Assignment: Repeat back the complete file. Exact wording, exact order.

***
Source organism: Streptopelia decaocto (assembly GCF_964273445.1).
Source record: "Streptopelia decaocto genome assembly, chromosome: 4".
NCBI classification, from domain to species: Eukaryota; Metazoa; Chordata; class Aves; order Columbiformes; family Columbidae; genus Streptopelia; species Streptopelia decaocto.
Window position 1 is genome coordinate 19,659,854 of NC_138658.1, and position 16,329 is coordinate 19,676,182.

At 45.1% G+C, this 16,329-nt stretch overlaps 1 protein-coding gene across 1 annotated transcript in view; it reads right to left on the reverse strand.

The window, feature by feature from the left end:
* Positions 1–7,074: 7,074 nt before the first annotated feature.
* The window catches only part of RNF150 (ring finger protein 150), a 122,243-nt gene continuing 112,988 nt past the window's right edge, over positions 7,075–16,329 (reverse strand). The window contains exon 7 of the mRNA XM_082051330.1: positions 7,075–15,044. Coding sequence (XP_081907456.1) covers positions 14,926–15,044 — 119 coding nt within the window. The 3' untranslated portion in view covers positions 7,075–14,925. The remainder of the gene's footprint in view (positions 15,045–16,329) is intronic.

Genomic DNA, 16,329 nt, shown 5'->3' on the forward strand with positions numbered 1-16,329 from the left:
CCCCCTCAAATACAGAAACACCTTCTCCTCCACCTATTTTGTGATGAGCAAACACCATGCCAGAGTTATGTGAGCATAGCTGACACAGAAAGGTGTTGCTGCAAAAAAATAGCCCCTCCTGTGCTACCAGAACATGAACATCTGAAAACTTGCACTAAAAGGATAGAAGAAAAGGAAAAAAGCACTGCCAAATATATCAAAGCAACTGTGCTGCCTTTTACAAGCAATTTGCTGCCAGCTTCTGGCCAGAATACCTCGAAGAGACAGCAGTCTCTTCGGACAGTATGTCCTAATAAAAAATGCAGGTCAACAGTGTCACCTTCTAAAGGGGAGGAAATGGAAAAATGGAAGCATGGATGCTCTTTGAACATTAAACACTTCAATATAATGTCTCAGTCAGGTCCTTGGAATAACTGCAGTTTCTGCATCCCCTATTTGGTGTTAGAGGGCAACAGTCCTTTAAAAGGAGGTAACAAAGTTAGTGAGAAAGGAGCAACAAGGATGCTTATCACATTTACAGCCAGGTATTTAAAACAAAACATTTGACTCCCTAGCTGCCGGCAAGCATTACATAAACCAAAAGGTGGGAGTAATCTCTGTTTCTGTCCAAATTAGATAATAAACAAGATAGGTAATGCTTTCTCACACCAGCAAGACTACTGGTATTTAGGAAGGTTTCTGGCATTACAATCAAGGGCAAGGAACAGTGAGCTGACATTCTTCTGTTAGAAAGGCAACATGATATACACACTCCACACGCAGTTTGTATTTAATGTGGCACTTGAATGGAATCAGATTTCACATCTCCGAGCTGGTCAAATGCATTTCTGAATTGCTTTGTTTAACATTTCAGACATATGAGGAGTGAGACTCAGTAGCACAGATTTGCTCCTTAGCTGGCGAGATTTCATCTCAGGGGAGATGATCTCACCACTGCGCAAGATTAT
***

Source organism: Streptopelia decaocto (assembly GCF_964273445.1).
Source record: "Streptopelia decaocto genome assembly, chromosome: 4".
NCBI classification, from domain to species: Eukaryota; Metazoa; Chordata; class Aves; order Columbiformes; family Columbidae; genus Streptopelia; species Streptopelia decaocto.
Window position 1 is genome coordinate 19,659,854 of NC_138658.1, and position 16,329 is coordinate 19,676,182.

At 45.1% G+C, this 16,329-nt stretch overlaps 1 protein-coding gene across 1 annotated transcript in view; it reads right to left on the reverse strand.

The window, feature by feature from the left end:
* Positions 1–7,074: 7,074 nt before the first annotated feature.
* The window catches only part of RNF150 (ring finger protein 150), a 122,243-nt gene continuing 112,988 nt past the window's right edge, over positions 7,075–16,329 (reverse strand). The window contains exon 7 of the mRNA XM_082051330.1: positions 7,075–15,044. Coding sequence (XP_081907456.1) covers positions 14,926–15,044 — 119 coding nt within the window. The 3' untranslated portion in view covers positions 7,075–14,925. The remainder of the gene's footprint in view (positions 15,045–16,329) is intronic.

Genomic DNA, 16,329 nt, shown 5'->3' on the forward strand with positions numbered 1-16,329 from the left:
CCCCCTCAAATACAGAAACACCTTCTCCTCCACCTATTTTGTGATGAGCAAACACCATGCCAGAGTTATGTGAGCATAGCTGACACAGAAAGGTGTTGCTGCAAAAAAATAGCCCCTCCTGTGCTACCAGAACATGAACATCTGAAAACTTGCACTAAAAGGATAGAAGAAAAGGAAAAAAGCACTGCCAAATATATCAAAGCAACTGTGCTGCCTTTTACAAGCAATTTGCTGCCAGCTTCTGGCCAGAATACCTCGAAGAGACAGCAGTCTCTTCGGACAGTATGTCCTAATAAAAAATGCAGGTCAACAGTGTCACCTTCTAAAGGGGAGGAAATGGAAAAATGGAAGCATGGATGCTCTTTGAACATTAAACACTTCAATATAATGTCTCAGTCAGGTCCTTGGAATAACTGCAGTTTCTGCATCCCCTATTTGGTGTTAGAGGGCAACAGTCCTTTAAAAGGAGGTAACAAAGTTAGTGAGAAAGGAGCAACAAGGATGCTTATCACATTTACAGCCAGGTATTTAAAACAAAACATTTGACTCCCTAGCTGCCGGCAAGCATTACATAAACCAAAAGGTGGGAGTAATCTCTGTTTCTGTCCAAATTAGATAATAAACAAGATAGGTAATGCTTTCTCACACCAGCAAGACTACTGGTATTTAGGAAGGTTTCTGGCATTACAATCAAGGGCAAGGAACAGTGAGCTGACATTCTTCTGTTAGAAAGGCAACATGATATACACACTCCACACGCAGTTTGTATTTAATGTGGCACTTGAATGGAATCAGATTTCACATCTCCGAGCTGGTCAAATGCATTTCTGAATTGCTTTGTTTAACATTTCAGACATATGAGGAGTGAGACTCAGTAGCACAGATTTGCTCCTTAGCTGGCGAGATTTCATCTCAGGGGAGATGATCTCACCACTGCGCAAGATTAT